If you’re pregnant, it can be an anxious time, filled with worries about the health of your baby. Genetic testing allows doctors and parents-to-be the option of looking into the health of the mother and her baby and many patients ask what types of genetic tests are performed during pregnancy.
What is Genetic Testing During Pregnancy?
Before birth, doctors can conduct a blood test on the pregnant woman for certain chromosomal or genetic disorders. People with genetic disorders or with a family history can feel worried about passing on the disease to their children. Genetic testing and counseling can help determine the risks and provide you with the support you need throughout the pregnancy.
Genetic testing occurs when small samples of body tissue or blood are analyzed by your doctor. The type of medical test depends on what type of condition your doctor is checking for. These tests can help detect genes for many types of disorders. Some of the more common include cystic fibrosis, sickle cell disease, cleft palate, Tay-Sachs disease, and heart defects all can be detected before birth.
Even before pregnancy, genetic testing can look at the parent’s genes to help determine the chances that their child would have a genetic disorder. These types of tests are called carrier screening.
Why Would Families and Their Doctors Consider Genetic Testing?
Genetic testing is optional and designed to help families make informed decisions. The American College of Obstetricians and Gynecologists (ACOG) recommends that all pregnant women should be offered genetic prenatal assessment regardless of maternal age or other risk factors
A doctor may make a recommendation for you to consider these tests in some of the following situations:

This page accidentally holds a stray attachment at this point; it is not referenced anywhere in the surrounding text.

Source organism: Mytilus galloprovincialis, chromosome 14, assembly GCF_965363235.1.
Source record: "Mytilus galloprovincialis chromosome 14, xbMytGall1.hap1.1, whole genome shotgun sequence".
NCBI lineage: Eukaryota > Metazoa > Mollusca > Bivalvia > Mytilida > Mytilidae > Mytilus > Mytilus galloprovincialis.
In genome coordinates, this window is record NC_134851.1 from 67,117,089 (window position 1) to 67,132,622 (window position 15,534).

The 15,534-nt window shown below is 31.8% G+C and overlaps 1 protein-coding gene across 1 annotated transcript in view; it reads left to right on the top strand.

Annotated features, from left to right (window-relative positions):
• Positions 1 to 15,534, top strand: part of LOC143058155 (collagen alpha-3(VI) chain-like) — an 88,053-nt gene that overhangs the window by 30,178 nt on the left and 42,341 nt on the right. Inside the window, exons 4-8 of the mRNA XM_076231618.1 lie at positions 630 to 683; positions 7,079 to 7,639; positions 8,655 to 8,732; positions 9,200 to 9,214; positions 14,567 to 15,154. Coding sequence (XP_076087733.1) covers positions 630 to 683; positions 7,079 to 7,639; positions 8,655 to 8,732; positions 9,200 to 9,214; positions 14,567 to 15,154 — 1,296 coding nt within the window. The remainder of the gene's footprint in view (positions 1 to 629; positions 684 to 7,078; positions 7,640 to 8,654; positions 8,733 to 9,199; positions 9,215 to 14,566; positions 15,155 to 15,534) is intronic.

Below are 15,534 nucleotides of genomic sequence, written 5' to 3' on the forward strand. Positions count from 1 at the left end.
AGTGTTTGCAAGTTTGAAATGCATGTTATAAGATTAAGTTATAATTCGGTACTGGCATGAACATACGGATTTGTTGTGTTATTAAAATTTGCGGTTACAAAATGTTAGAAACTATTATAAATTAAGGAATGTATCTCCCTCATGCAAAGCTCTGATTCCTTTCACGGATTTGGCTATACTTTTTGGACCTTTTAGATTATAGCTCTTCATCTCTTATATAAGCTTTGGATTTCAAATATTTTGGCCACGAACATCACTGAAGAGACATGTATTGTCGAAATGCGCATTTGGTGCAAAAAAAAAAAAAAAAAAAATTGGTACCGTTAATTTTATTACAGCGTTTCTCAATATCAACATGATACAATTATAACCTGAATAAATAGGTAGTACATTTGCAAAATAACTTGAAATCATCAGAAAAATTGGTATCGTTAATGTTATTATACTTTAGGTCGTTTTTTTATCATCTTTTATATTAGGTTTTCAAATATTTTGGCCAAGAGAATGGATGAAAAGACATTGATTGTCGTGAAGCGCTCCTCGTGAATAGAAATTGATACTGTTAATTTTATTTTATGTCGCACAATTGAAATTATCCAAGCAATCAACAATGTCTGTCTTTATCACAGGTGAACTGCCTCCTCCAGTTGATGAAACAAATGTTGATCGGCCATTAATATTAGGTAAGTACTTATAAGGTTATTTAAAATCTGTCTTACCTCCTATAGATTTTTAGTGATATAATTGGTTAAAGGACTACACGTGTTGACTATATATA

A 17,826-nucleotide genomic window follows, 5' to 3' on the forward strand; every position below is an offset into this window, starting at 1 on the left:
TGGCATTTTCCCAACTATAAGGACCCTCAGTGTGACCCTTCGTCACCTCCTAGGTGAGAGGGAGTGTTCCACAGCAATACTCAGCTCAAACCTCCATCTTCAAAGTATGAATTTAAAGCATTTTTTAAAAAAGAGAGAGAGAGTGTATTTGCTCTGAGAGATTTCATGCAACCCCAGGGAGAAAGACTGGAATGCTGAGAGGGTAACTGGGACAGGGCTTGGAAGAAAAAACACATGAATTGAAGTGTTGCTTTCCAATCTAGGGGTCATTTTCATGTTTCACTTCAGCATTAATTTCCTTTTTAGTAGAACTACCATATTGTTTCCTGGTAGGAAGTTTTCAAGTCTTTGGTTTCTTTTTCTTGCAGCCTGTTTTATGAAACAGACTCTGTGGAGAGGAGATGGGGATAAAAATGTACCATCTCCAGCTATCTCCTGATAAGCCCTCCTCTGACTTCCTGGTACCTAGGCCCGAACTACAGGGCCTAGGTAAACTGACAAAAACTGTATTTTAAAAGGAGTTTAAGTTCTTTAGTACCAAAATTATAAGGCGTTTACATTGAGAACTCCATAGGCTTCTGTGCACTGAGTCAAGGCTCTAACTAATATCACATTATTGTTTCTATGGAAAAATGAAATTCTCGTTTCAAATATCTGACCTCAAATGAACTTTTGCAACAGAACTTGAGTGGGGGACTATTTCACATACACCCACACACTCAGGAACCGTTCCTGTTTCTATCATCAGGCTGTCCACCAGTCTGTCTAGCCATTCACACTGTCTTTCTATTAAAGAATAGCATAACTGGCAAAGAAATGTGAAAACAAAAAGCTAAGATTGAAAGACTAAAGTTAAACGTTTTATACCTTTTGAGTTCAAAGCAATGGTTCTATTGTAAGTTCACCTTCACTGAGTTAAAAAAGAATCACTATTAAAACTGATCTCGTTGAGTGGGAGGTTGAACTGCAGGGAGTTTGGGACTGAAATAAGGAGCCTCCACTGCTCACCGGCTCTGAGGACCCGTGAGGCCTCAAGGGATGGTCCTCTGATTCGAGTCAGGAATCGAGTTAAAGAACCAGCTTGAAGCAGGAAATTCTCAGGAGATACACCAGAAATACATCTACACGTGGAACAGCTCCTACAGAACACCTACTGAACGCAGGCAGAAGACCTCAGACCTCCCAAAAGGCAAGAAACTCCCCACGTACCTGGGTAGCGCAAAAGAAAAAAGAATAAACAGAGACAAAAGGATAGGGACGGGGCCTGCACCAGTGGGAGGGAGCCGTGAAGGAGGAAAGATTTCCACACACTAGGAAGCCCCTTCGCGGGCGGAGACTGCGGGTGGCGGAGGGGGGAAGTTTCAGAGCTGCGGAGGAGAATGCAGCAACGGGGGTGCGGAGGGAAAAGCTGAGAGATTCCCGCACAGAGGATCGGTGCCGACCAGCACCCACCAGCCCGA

- If the pregnant woman is over the age of 34 when the risk of experiencing chromosomal problems in the fetus is potentially higher.
- If the woman has had two or more miscarriages or delivered a stillborn baby with a genetic illness.
- If a standard prenatal screening test has an abnormal result.
- If the parents are starting a family and a close relative has a genetic illness. There is a chance that the parent is a carrier of this genetic issue and could pass it along to their child.
- If the parents already have one child with a severe birth defect related to a genetic problem.
These and other issues signal potential problems that could occur in the pregnancy, necessitating the doctor recommend genetic testing. Genetic testing continues to improve our ability to diagnose and treat illness. But these tests still have their limits. For example, they can tell you about the potential for developing a genetic disorder in a growing fetus but sometimes cannot definitively guarantee that the disorder will manifest in the infant. Too, people with high-risk genes may be able to make lifestyle changes to lessen the impact of potential illness.
What Are the Types of Genetic Tests Available?
Genetic tests performed during pregnancy can provide valuable information to a parent or parents and their doctor about the health of the fetus and the pregnant woman. If at any time, problems are detected, additional diagnostic testing should be conducted to confirm the results.